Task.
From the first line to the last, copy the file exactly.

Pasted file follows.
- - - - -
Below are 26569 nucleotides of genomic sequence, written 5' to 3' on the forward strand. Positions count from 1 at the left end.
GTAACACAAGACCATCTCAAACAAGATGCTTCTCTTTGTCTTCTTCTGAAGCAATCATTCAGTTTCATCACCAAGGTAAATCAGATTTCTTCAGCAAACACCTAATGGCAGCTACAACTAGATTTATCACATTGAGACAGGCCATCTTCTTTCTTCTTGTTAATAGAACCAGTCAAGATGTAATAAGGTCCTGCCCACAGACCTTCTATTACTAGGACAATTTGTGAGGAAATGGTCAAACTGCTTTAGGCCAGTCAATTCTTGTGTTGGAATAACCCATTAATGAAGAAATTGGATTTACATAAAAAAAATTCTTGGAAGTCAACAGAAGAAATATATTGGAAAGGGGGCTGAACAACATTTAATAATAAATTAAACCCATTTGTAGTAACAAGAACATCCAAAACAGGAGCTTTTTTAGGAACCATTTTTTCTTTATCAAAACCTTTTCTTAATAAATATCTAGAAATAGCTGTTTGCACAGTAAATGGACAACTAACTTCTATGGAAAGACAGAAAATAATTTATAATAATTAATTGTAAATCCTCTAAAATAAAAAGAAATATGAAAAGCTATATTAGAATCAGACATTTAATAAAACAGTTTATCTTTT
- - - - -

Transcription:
Below are 26569 nucleotides of genomic sequence, written 5' to 3' on the forward strand. Positions count from 1 at the left end.
GTAACACAAGACCATCTCAAACAAGATGCTTCTCTTTGTCTTCTTCTGAAGCAATCATTCAGTTTCATCACCAAGGTAAATCAGATTTCTTCAGCAAACACCTAATGGCAGCTACAACTAGATTTATCACATTGAGACAGGCCATCTTCTTTCTTCTTGTTAATAGAACCAGTCAAGATGTAATAAGGTCCTGCCCACAGACCTTCTATTACTAGGACAATTTGTGAGGAAATGGTCAAACTGCTTTAGGCCAGTCAATTCTTGTGTTGGAATAACCCATTAATGAAGAAATTGGATTTACATAAAAAAAATTCTTGGAAGTCAACAGAAGAAATATATTGGAAAGGGGGCTGAACAACATTTAATAATAAATTAAACCCATTTGTAGTAACAAGAACATCCAAAACAGGAGCTTTTTTAGGAACCATTTTTTCTTTATCAAAACCTTTTCTTAATAAATATCTAGAAATAGCTGTTTGCACAGTAAATGGACAACTAACTTCTATGGAAAGACAGAAAATAATTTATAATAATTAATTGTAAATCCTCTAAAATAAAAAGAAATATGAAAAGCTATATTAGAATCAGACATTTAATAAAACAGTTTATCTTTT